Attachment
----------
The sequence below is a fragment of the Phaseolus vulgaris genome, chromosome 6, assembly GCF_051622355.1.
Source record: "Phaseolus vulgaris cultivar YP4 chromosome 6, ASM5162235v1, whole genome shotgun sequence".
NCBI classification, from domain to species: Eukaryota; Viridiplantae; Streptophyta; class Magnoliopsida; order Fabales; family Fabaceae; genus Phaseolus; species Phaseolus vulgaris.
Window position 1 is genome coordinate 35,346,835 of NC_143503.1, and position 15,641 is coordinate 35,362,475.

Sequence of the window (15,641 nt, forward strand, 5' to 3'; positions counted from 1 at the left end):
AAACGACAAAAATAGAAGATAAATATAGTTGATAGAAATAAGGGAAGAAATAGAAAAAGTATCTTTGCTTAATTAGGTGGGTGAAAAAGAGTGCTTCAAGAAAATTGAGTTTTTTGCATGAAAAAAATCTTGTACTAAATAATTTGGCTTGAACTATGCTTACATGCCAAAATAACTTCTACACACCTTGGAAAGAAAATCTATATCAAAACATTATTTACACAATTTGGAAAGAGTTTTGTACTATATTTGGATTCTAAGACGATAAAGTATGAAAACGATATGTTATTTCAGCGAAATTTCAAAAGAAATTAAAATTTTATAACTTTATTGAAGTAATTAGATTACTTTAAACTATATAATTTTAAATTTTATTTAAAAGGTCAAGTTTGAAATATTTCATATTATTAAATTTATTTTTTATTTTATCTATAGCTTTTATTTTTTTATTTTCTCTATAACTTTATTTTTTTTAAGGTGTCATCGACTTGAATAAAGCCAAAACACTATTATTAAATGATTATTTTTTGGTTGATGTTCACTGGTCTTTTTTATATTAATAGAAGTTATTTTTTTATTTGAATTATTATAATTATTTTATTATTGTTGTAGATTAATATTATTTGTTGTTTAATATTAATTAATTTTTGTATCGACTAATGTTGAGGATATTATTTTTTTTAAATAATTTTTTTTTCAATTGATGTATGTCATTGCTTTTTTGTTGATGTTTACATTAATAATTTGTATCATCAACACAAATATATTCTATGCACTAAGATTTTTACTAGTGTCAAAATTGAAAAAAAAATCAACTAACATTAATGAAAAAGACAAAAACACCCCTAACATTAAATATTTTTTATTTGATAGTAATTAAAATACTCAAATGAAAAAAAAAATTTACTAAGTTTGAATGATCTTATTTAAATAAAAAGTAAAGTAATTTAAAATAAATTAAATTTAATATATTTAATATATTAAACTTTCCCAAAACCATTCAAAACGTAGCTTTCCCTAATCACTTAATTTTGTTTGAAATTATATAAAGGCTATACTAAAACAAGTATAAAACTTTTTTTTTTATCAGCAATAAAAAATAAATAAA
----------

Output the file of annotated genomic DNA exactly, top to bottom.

The sequence below is a fragment of the Phaseolus vulgaris genome, chromosome 6, assembly GCF_051622355.1.
Source record: "Phaseolus vulgaris cultivar YP4 chromosome 6, ASM5162235v1, whole genome shotgun sequence".
NCBI classification, from domain to species: Eukaryota; Viridiplantae; Streptophyta; class Magnoliopsida; order Fabales; family Fabaceae; genus Phaseolus; species Phaseolus vulgaris.
Window position 1 is genome coordinate 35,346,835 of NC_143503.1, and position 15,641 is coordinate 35,362,475.

Sequence of the window (15,641 nt, forward strand, 5' to 3'; positions counted from 1 at the left end):
AAACGACAAAAATAGAAGATAAATATAGTTGATAGAAATAAGGGAAGAAATAGAAAAAGTATCTTTGCTTAATTAGGTGGGTGAAAAAGAGTGCTTCAAGAAAATTGAGTTTTTTGCATGAAAAAAATCTTGTACTAAATAATTTGGCTTGAACTATGCTTACATGCCAAAATAACTTCTACACACCTTGGAAAGAAAATCTATATCAAAACATTATTTACACAATTTGGAAAGAGTTTTGTACTATATTTGGATTCTAAGACGATAAAGTATGAAAACGATATGTTATTTCAGCGAAATTTCAAAAGAAATTAAAATTTTATAACTTTATTGAAGTAATTAGATTACTTTAAACTATATAATTTTAAATTTTATTTAAAAGGTCAAGTTTGAAATATTTCATATTATTAAATTTATTTTTTATTTTATCTATAGCTTTTATTTTTTTATTTTCTCTATAACTTTATTTTTTTTAAGGTGTCATCGACTTGAATAAAGCCAAAACACTATTATTAAATGATTATTTTTTGGTTGATGTTCACTGGTCTTTTTTATATTAATAGAAGTTATTTTTTTATTTGAATTATTATAATTATTTTATTATTGTTGTAGATTAATATTATTTGTTGTTTAATATTAATTAATTTTTGTATCGACTAATGTTGAGGATATTATTTTTTTTAAATAATTTTTTTTTCAATTGATGTATGTCATTGCTTTTTTGTTGATGTTTACATTAATAATTTGTATCATCAACACAAATATATTCTATGCACTAAGATTTTTACTAGTGTCAAAATTGAAAAAAAAATCAACTAACATTAATGAAAAAGACAAAAACACCCCTAACATTAAATATTTTTTATTTGATAGTAATTAAAATACTCAAATGAAAAAAAAAATTTACTAAGTTTGAATGATCTTATTTAAATAAAAAGTAAAGTAATTTAAAATAAATTAAATTTAATATATTTAATATATTAAACTTTCCCAAAACCATTCAAAACGTAGCTTTCCCTAATCACTTAATTTTGTTTGAAATTATATAAAGGCTATACTAAAACAAGTATAAAACTTTTTTTTTTATCAGCAATAAAAAATAAATAAA